Janse van Rensburg went on to quote Gartner further saying that by 2023, 80% of all digital business industry visions will be powered by AI. By 2030, AI is expected to generate a global economic impact of US$15 trillion and the number of devices that will carry AI this year alone will amount to 4 billion.
“Automation is unavoidable and necessary – one just has to track the pace of change in what happens in an Internet minute from one year to the next, to see how quickly, and rapidly, things are evolving,” says Janse van Rensburg.
“AI will change how we interact with technology while lowering the cost of processing and enabling more features for consumers. There will be greater, precise engagement and interaction with you as a customer based on accurate data about your preferences and needs.”
Janse van Rensburg says there will always be the need for human interaction as robots are counters and repeaters and cannot emote or feel. Robots will be able to diagnose diseases, translate languages, provide customer care 24/7 and do things better with faster analyses, speed, scalability and quantitative capability.
“Humans, on the other hand, are leaders and creators and are able to demonstrate and provide teamwork, creativity, empathy and social skills. The future will be about playing to our own strengths as a species,” says Janse van Rensburg.
“True customer centricity will require automation along with behavioural change. At WesBank we have welcomed this by adopting a process of continuous organisational change while embracing the fourth industrial revolution by setting up an RPA Centre of Excellence (COE) and Academy.”
“The WesBank Way is a behavioural change programme that reduces both operating process quality, and time deviation, to increase efficiency and effectiveness. It includes a framework of 10 elements that deliver a new way of working for leaders and their teams and an eco-system that enables problem solving, standards, process checks, coaching, capability development and collaborative huddles, among other things.”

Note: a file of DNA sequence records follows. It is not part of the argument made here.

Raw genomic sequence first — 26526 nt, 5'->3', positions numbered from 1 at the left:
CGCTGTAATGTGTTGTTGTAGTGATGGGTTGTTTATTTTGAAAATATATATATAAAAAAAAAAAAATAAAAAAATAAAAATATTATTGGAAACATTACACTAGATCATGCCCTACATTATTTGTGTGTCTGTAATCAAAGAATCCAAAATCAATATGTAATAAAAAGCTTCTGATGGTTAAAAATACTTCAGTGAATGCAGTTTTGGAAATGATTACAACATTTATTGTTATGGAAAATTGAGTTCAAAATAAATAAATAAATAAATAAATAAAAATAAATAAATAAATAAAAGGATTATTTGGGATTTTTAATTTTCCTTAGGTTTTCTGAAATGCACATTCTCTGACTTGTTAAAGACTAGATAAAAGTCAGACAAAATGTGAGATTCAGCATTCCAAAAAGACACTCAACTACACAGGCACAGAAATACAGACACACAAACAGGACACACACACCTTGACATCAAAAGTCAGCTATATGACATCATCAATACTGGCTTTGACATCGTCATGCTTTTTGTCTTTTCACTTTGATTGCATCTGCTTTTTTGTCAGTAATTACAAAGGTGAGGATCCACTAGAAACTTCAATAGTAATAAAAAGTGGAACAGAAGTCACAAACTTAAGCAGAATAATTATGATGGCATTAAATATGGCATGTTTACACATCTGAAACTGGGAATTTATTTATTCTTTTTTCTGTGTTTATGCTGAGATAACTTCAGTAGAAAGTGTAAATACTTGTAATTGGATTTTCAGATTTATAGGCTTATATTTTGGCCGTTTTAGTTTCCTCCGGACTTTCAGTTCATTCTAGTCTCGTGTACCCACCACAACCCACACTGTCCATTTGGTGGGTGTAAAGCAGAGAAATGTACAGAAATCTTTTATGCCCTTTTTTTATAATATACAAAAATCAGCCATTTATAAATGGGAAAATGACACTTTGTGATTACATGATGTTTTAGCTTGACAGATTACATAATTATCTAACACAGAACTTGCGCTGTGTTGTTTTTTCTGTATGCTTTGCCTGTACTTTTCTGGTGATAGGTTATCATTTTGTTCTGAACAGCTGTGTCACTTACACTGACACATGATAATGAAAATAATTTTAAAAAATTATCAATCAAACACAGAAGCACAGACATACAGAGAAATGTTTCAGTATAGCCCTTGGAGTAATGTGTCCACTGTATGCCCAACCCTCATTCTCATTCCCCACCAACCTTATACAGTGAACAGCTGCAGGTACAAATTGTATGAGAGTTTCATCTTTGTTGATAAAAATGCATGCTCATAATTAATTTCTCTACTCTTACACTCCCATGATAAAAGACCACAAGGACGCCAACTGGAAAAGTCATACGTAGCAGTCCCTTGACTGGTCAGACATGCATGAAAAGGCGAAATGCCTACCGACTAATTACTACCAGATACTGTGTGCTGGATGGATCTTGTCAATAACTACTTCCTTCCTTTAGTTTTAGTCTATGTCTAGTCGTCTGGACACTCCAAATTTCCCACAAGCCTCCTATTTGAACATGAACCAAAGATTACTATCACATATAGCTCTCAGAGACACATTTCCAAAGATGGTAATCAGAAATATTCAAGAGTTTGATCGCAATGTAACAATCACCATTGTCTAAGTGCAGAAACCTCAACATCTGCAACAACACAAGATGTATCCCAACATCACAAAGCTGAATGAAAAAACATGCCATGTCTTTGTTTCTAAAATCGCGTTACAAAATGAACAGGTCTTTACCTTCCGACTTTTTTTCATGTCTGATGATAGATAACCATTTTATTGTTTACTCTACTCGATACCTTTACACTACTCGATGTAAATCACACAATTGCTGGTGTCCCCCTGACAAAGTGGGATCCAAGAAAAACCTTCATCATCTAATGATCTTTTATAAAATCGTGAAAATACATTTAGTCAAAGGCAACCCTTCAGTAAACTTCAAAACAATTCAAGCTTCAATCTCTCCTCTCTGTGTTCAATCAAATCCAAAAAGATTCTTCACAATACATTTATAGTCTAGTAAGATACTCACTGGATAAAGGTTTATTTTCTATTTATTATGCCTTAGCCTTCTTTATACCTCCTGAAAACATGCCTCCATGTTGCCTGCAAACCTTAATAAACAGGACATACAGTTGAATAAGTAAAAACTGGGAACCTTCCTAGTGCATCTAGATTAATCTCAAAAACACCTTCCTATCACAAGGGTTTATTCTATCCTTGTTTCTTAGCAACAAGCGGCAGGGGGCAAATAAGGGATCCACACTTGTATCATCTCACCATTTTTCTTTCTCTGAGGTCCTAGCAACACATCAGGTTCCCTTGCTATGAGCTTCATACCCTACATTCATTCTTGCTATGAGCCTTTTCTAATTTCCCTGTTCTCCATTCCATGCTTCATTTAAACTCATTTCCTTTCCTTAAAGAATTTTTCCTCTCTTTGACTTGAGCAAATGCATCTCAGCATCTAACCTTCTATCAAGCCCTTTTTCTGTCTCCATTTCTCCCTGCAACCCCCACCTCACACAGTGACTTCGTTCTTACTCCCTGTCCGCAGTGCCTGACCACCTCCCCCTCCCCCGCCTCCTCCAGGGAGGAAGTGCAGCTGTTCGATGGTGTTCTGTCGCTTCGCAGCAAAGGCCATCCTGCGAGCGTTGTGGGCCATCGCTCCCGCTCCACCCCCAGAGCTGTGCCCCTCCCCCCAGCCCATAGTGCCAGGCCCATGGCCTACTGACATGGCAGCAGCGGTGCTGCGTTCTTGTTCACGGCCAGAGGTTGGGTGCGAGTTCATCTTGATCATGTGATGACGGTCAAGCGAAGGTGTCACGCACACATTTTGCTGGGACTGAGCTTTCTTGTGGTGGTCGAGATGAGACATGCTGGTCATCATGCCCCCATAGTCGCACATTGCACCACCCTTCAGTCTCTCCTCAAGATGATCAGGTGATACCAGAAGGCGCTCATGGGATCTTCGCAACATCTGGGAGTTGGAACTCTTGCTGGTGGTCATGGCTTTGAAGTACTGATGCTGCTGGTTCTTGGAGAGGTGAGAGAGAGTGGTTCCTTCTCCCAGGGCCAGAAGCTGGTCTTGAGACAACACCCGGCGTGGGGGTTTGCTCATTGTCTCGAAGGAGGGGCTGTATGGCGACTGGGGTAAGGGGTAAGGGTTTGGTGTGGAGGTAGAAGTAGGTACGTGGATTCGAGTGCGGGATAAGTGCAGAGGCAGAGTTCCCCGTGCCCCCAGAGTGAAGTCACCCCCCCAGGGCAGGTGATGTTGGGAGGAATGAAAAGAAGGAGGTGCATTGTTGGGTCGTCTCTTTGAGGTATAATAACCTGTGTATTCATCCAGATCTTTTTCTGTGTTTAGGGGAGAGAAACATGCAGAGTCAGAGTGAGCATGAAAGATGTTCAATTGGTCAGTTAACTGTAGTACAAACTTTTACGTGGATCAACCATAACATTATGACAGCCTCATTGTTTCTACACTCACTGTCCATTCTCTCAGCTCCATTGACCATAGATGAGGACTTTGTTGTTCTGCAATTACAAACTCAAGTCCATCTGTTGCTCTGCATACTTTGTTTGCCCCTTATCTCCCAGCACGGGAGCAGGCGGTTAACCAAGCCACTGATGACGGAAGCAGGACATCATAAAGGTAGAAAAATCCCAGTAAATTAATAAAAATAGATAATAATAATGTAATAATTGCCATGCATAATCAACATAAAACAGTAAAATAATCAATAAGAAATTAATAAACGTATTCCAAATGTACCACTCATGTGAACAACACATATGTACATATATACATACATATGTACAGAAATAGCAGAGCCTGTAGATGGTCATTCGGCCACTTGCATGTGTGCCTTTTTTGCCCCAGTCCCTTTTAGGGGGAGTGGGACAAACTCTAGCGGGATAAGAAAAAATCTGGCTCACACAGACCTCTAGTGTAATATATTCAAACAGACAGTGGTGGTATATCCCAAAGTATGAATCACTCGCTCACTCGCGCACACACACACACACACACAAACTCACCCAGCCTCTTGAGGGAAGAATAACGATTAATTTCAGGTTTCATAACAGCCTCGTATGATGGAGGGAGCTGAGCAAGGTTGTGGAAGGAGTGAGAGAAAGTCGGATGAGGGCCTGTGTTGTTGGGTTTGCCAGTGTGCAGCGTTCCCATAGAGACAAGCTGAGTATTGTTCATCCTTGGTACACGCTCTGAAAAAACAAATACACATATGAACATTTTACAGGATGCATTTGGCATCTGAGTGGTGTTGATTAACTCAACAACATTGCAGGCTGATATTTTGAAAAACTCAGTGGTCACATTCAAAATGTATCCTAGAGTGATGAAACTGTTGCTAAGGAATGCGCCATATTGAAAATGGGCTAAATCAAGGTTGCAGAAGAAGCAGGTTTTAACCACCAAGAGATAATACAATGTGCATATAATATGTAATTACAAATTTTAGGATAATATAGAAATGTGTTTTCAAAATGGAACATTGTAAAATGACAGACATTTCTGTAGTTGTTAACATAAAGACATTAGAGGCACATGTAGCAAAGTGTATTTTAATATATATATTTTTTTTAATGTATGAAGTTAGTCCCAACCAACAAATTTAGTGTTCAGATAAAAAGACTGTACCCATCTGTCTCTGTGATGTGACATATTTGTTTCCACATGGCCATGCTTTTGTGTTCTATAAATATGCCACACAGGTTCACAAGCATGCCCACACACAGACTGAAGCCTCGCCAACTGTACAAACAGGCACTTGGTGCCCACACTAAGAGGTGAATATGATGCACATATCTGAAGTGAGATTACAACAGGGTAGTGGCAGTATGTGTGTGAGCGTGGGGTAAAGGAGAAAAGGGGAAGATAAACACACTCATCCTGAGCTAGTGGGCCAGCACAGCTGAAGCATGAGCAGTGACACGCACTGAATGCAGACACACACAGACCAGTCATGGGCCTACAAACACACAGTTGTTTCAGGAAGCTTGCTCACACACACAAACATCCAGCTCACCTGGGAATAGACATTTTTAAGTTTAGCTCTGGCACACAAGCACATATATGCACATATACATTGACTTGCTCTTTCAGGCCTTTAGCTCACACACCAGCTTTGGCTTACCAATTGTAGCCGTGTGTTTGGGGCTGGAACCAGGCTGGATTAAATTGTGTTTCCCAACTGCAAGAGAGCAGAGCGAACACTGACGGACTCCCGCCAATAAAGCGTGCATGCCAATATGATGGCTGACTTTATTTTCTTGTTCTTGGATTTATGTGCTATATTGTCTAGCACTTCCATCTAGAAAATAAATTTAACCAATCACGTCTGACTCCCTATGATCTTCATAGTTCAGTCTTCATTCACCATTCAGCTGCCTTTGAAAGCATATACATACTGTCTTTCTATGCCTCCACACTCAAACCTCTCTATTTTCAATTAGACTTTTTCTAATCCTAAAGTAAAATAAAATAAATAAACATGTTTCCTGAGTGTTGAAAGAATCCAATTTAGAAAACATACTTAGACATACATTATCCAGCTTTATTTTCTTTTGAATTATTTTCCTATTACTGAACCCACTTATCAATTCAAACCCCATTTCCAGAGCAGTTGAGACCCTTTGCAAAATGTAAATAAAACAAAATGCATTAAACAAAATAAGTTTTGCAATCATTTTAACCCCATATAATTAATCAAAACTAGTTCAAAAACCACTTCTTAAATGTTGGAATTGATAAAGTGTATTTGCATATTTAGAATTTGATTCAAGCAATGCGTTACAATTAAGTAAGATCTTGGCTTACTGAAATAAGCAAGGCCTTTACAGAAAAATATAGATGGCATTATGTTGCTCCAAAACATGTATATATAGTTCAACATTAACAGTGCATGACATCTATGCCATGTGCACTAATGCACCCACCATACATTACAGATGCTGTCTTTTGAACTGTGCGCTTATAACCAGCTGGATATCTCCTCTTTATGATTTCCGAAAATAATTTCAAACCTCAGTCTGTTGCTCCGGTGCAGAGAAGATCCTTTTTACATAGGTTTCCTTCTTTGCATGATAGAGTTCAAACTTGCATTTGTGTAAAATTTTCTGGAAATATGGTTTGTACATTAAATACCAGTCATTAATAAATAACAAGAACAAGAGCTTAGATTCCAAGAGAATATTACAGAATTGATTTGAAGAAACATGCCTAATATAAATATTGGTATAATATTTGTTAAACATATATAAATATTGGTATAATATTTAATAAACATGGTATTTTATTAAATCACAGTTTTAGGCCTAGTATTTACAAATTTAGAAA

Janse van Rensburg says that WesBank has already automated 670,000 completed transactions with RPA (including contact centre, back office, legal, insurance and debt review transactions) translating into 45,000 automated human hours.
“South Africa, and Africa in general, are embracing RPA but there are a few fundamentals we need to put in place in order to fully assimilate customer centricity in an automated world,” says Janse van Rensburg.
“We need to entirely understand, and perceive, what automation means and realise that while we lag behind the rest of the world in AI and RPA, we can leapfrog ahead. It will require that we put in place the requisite skills development programmes, while reskilling existing human resources, to take advantage of a CX-centric automated world.”
AI reshaping CX in the age of digitisation
Janse van Rensburg’s comments were echoed by Deon Scheepers, customer engagement executive at Pivotal Data who says that digital transformation is a powerful trend that is sweeping across every sphere of business.
“Companies that stand idly by and ignore it will rapidly become irrelevant in an increasingly digitised marketplace,” says Scheepers.
“A convergence of technologies such as the Internet of Things (IoT), social media, mobile platforms and big data are just a few of the drivers disrupting industries and revolutionising how businesses and customers interact and engage.”